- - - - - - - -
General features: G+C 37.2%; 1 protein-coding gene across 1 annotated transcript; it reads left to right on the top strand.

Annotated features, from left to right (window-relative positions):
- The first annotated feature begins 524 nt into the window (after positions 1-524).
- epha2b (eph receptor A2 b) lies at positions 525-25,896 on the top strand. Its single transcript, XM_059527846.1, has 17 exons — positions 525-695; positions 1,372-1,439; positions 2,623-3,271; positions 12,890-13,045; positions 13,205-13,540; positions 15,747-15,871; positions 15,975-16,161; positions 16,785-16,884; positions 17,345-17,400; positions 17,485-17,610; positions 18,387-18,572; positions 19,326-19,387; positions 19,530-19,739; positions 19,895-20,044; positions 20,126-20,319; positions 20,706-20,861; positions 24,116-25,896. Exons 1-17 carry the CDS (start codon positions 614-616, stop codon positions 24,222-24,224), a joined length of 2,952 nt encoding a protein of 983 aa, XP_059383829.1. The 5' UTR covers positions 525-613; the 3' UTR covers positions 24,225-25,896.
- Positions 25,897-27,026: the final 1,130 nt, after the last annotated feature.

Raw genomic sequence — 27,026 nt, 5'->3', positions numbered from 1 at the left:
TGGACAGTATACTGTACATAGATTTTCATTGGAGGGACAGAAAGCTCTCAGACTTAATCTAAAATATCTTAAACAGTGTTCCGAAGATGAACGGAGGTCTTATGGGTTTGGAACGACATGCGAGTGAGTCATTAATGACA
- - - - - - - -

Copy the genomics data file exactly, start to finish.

General features: G+C 37.2%; 1 protein-coding gene across 1 annotated transcript; it reads left to right on the top strand.

Annotated features, from left to right (window-relative positions):
- The first annotated feature begins 524 nt into the window (after positions 1-524).
- epha2b (eph receptor A2 b) lies at positions 525-25,896 on the top strand. Its single transcript, XM_059527846.1, has 17 exons — positions 525-695; positions 1,372-1,439; positions 2,623-3,271; positions 12,890-13,045; positions 13,205-13,540; positions 15,747-15,871; positions 15,975-16,161; positions 16,785-16,884; positions 17,345-17,400; positions 17,485-17,610; positions 18,387-18,572; positions 19,326-19,387; positions 19,530-19,739; positions 19,895-20,044; positions 20,126-20,319; positions 20,706-20,861; positions 24,116-25,896. Exons 1-17 carry the CDS (start codon positions 614-616, stop codon positions 24,222-24,224), a joined length of 2,952 nt encoding a protein of 983 aa, XP_059383829.1. The 5' UTR covers positions 525-613; the 3' UTR covers positions 24,225-25,896.
- Positions 25,897-27,026: the final 1,130 nt, after the last annotated feature.

Raw genomic sequence — 27,026 nt, 5'->3', positions numbered from 1 at the left:
TGGACAGTATACTGTACATAGATTTTCATTGGAGGGACAGAAAGCTCTCAGACTTAATCTAAAATATCTTAAACAGTGTTCCGAAGATGAACGGAGGTCTTATGGGTTTGGAACGACATGCGAGTGAGTCATTAATGACA